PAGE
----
Flash forward back to me on my third day of my new job, and trying to put the pieces of the story together. I have the same story in my head as you probably do. The simplified story of domestic and intimate violence that appears to be true on one level, but on a deeper level, it’s all wrong.
The plot is wrong: they might be married, but they also might just be in a long term relationship, or maybe they just started dating. Maybe the violence is subtle, or maybe it’s more horrifying and physical than you could have imagined, or maybe it’s equally horrifying but not physical at all.
The characters are wrong: they might be grown people, but they could be a young couple, or even teenagers — kids, practically. The victim might not be a woman. The abuser might not be a man.
The setting is wrong too: domestic and intimate violence doesn’t happen somewhere out there, it happens right here. It happens everywhere – to one in three teens in America.
I have a lot to learn. Part of that should be obvious: It’s my first week on the job, and I’m a man working at a domestic violence victim’s organization called A Woman’s Place, so I’d be an idiot not to be aware of the vast oceans of things I have no idea about. But more than that, this “truth” that I realized, that I had in fact always been surrounded by this violence, is not the product of some uncommon insight on my part. In fact, it’s painfully obvious. It’s the true story we all know that hides in plain sight, right behind the story we tell ourselves. Not “somewhere” and “someone” but “right there,” and “her”. It only took me three days on the job to realize everything I thought I knew about this work was wrong, or at least woefully incomplete.
My career has been about trying to do some good in the world, and like anyone who tries to do that, one of the first and most disheartening things you realize is the true size and scope of the bad you’re trying to push out. I’m new here: new to this field, new to A Woman’s Place, and once again I find myself looking out at more bad than I could have imagined was there. But this isn’t a story about defeat in the face of insurmountable odds. In fact, I share a part of my story with the thousands who have been touched, protected, taught, and empowered by A Woman’s Place, because here in the midst of all that violence, I’ve landed among the helpers. There is so, so much work to do, but every day the women and men I’ve met here devote their lives to providing safety, getting people back on their feet, and educating and inspiring our community to prevent future abuse. Our past clients come back here to volunteer because they found courage here and want nothing more than to give that courage to others. Our volunteers and donors support us because they’ve seen firsthand the horror of what people can do to each other, but also the wonder of what we can do together. Together, we can see, name, and challenge the violence that haunts us but somehow never finds its way to the front of our minds until suddenly we see it plainly and can’t look away. We can do the work, empower a victim, unite a community, and through the pain and the hard work, flourish together. That’s the true story, the whole story, and the story I can’t wait to tell.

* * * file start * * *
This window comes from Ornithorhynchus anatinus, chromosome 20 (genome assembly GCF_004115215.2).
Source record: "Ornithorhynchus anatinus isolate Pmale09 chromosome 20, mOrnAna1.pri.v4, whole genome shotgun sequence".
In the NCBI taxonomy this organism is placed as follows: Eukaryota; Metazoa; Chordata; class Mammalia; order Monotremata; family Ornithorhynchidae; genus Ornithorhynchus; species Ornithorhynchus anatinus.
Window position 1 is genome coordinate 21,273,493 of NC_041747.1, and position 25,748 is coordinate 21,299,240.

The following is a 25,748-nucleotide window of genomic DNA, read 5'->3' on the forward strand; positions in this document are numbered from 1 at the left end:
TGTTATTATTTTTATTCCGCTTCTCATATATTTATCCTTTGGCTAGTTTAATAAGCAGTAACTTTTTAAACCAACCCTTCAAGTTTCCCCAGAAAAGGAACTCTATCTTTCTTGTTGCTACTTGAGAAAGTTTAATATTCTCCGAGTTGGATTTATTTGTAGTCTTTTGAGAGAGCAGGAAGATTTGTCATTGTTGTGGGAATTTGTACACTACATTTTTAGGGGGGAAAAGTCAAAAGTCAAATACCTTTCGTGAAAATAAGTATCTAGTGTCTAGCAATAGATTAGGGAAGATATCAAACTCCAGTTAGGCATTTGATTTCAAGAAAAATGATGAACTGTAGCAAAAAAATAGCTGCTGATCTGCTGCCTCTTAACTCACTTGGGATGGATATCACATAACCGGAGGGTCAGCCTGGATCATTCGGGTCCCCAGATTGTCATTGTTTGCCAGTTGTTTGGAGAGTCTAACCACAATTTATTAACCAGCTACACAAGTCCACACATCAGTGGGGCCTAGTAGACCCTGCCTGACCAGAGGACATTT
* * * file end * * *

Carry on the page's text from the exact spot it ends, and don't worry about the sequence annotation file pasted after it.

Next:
Manager of Corporate and Foundation Relations